Tiling with Resin-Agglomerated and Mesh Backed Tiles

What is a Resin Agglomerated Stone?

Resin agglomerated tiles have become an increasingly popular choice of floor finishes over the last 20 years, as they offer a cost effective alternative to natural stone. These tiles are manufactured in an array of colours and are ‘engineered’ to have some improved mechanical and physical properties such as scratch resistance and flexural strength. Resin agglomerated tiles are sometimes called reconstituted or re-composed stone and in the US are known as Engineered Stone.

A resin agglomerate stone tile is a composite material, based upon the use of recycled natural stone aggregates or stone pieces which are then bound together at the manufacturing stage using a synthetic resin. The resin bound stone is then formed by vibration and compression under a vacuum to form large blocks. These blocks are then allowed to cure before being sawn into slabs, calibrated to the correct size and thickness, polished, then accurately cut into the required tile sizes.

The agglomerated stone to resin binder ratio has a direct affect upon the physical, mechanical and performance properties of the tiles. For example, use of quartz or granite agglomerates produce in general a harder wearing tile with increased resistance to acidic chemicals when compared with those based on marble agglomerates. Two main types of polymer resin binder are used in the tile manufacture and these are either epoxide or polyester.  Typically the ratio of resin binder to agglomerates varies from 5% to 7% (with 95% to 93% Agglomerate). The higher the percentage of resin present; then the greater the abrasion resistance is reduced. This is especially evident with increases in the Coefficient of Thermal Expansion of the tile.

Thermal Movement

The use of underfloor heating or undertile heating is increasingly popular as a heating choice within the UK. It can often provide cost effective, comfortable and unobtrusive heating. When considering a rigid tile finish, either directly onto a heat source or in areas where thermal gradients exist i.e. areas subjected to direct sunlight. It is important to understand how the heat change affects the different materials employed within the tiling assembly.

Materials may undergo dimensional changes when subjected to heat fluctuation. This is known as the Coefficient of Thermal Expansion. When considering the tile, the tile adhesive and the substrate, the Coefficient of Thermal Expansion for a typical constructional sub-floor such as concrete or cement; sand screed is similar to a cementitious based tile adhesive. However a resin agglomerated stone tile has a higher Coefficient of Thermal Expansion in comparison. In simple terms the tile has a high modulus of rupture, or measure of strength before rupture, and is being ‘restrained’ by the tile adhesive. However due to heating and cooling cycles, a relatively small amount of heat expansion and contraction can exert a high level of stress on the restraining layer i.e. the tile adhesive. The larger the tile dimensions, the greater the magnitude of the dimensional changes on resin agglomerated stone caused by the thermal expansion or temperature increases.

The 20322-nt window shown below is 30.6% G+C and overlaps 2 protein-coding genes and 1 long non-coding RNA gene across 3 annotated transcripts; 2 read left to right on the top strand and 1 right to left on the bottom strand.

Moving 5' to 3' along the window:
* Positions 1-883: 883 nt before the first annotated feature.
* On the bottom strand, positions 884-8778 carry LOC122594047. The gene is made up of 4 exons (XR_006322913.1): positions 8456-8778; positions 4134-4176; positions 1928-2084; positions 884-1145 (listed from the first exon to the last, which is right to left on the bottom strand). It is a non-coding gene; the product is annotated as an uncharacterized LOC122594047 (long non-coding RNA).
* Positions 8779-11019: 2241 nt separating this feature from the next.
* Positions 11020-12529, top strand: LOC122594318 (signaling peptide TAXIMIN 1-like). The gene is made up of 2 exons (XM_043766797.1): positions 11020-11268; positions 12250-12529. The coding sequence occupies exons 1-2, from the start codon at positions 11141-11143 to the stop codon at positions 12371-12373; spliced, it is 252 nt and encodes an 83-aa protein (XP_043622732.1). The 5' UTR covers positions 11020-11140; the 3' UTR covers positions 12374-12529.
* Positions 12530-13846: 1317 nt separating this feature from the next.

Moisture Movement

It is important to note that resin agglomerated stone tiles do have varying degrees of moisture sensitivity which means that these tiles can be susceptible to differential moisture expansion. This can often lead to a potential ‘curling’ of the tiles. The Tile Association (TTA) technical document on Tiling with Resin Agglomerated Tiles recommends that:

Cementitious floor screeds to receive resin agglomerated tiles should be completely cured and tested to ensure that they have a moisture content of not more than 2% by weight or 75% relative humidity using the appropriate test equipment and also that an appropriate adhesive is chosen” (Clause 3.5 Moisture Sensitivity).

Simply put, the use of a cementitious based tile adhesive or screed will introduce moisture directly beneath the resin agglomerated stone tile which may be taken up slowly by the tile. Some loss of moisture will occur whilst the tile joints remain unfilled; however this process will be slower. The tiles are available in various size formats including large formats (i.e. with one edge length 600mm or greater) up to typically 1200mm x 1200mm. The larger the tile in size, the more likely that moisture will become trapped at the tile/adhesive interface. In the case of some resin agglomerated tiles, this will increase the risk of curling of the tiles away from the tile adhesive bed. Therefore the correct selection of tile adhesive is essential.

For this reason, resin agglomerated tiles are not recommended for use infrequently wet areas e.g. areas of total immersion such as swimming pools or pool area walls and floors.

 Adhesive Selection

Resin agglomerated tiles are classed as neither ceramic nor strictly speaking a natural stone, being as previously discussed as a ‘manufactured’ or ‘engineered’ stone tile.

However, British standards code of practice BS 5385: Part 5: 2009 and floor tiling Design and installation of terrazzo, natural stone and agglomerated stone tile and slab flooring – Code of Practice offers the following recommendations in clause 11.2.1 of BS 5385::Part 3 2014: “To avoid moisture from the adhesive bed distorting resin-based agglomerated stone, reaction resin adhesives, or quick drying low alkalinity cement-based adhesives should be used”.

BAL manufacture suitable rapid drying, low alkalinity tile adhesives. Dependent upon the background substrate to which the tiles will be fixed, BAL POURABLE ONE mixed with BAL ADMIX AD1 may be used for floors or BAL RAPID FLEX ONE with BAL ADMIX AD1 for walls. Where the resin agglomerate stone is especially moisture sensitive use of a suitable reaction resin tile adhesive i.e. BAL EASYPOXY AG may be specified.